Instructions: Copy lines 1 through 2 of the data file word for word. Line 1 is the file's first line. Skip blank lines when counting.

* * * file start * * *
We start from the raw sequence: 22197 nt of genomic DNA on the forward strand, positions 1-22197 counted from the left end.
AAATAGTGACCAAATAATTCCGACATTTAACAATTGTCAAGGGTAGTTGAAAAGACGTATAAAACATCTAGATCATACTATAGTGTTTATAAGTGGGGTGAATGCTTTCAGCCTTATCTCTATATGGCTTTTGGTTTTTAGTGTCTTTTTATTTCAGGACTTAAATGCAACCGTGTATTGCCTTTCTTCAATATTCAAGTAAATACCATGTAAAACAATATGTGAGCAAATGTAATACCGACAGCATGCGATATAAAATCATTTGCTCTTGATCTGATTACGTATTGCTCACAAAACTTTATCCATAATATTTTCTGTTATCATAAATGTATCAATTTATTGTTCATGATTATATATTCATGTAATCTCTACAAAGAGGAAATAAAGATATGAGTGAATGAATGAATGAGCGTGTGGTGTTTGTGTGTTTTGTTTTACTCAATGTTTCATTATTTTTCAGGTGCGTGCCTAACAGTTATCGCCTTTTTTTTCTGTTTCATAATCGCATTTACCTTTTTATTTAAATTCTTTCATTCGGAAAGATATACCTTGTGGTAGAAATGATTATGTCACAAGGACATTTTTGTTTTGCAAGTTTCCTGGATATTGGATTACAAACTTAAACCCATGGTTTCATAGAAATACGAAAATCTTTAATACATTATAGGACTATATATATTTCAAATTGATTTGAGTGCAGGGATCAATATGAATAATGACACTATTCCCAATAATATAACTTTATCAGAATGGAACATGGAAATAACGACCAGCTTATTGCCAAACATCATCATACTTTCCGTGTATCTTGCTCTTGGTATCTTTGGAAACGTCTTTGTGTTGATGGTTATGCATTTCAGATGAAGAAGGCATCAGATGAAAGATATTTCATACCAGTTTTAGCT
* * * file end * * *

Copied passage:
We start from the raw sequence: 22197 nt of genomic DNA on the forward strand, positions 1-22197 counted from the left end.
AAATAGTGACCAAATAATTCCGACATTTAACAATTGTCAAGGGTAGTTGAAAAGACGTATAAAACATCTAGATCATACTATAGTGTTTATAAGTGGGGTGAATGCTTTCAGCCTTATCTCTATATGGCTTTTGGTTTTTAGTGTCTTTTTATTTCAGGACTTAAATGCAACCGTGTATTGCCTTTCTTCAATATTCAAGTAAATACCATGTAAAACAATATGTGAGCAAATGTAATACCGACAGCATGCGATATAAAATCATTTGCTCTTGATCTGATTACGTATTGCTCACAAAACTTTATCCATAATATTTTCTGTTATCATAAATGTATCAATTTATTGTTCATGATTATATATTCATGTAATCTCTACAAAGAGGAAATAAAGATATGAGTGAATGAATGAATGAGCGTGTGGTGTTTGTGTGTTTTGTTTTACTCAATGTTTCATTATTTTTCAGGTGCGTGCCTAACAGTTATCGCCTTTTTTTTCTGTTTCATAATCGCATTTACCTTTTTATTTAAATTCTTTCATTCGGAAAGATATACCTTGTGGTAGAAATGATTATGTCACAAGGACATTTTTGTTTTGCAAGTTTCCTGGATATTGGATTACAAACTTAAACCCATGGTTTCATAGAAATACGAAAATCTTTAATACATTATAGGACTATATATATTTCAAATTGATTTGAGTGCAGGGATCAATATGAATAATGACACTATTCCCAATAATATAACTTTATCAGAATGGAACATGGAAATAACGACCAGCTTATTGCCAAACATCATCATACTTTCCGTGTATCTTGCTCTTGGTATCTTTGGAAACGTCTTTGTGTTGATGGTTATGCATTTCAGATGAAGAAGGCATCAGATGAAAGATATTTCATACCAGTTTTAGCT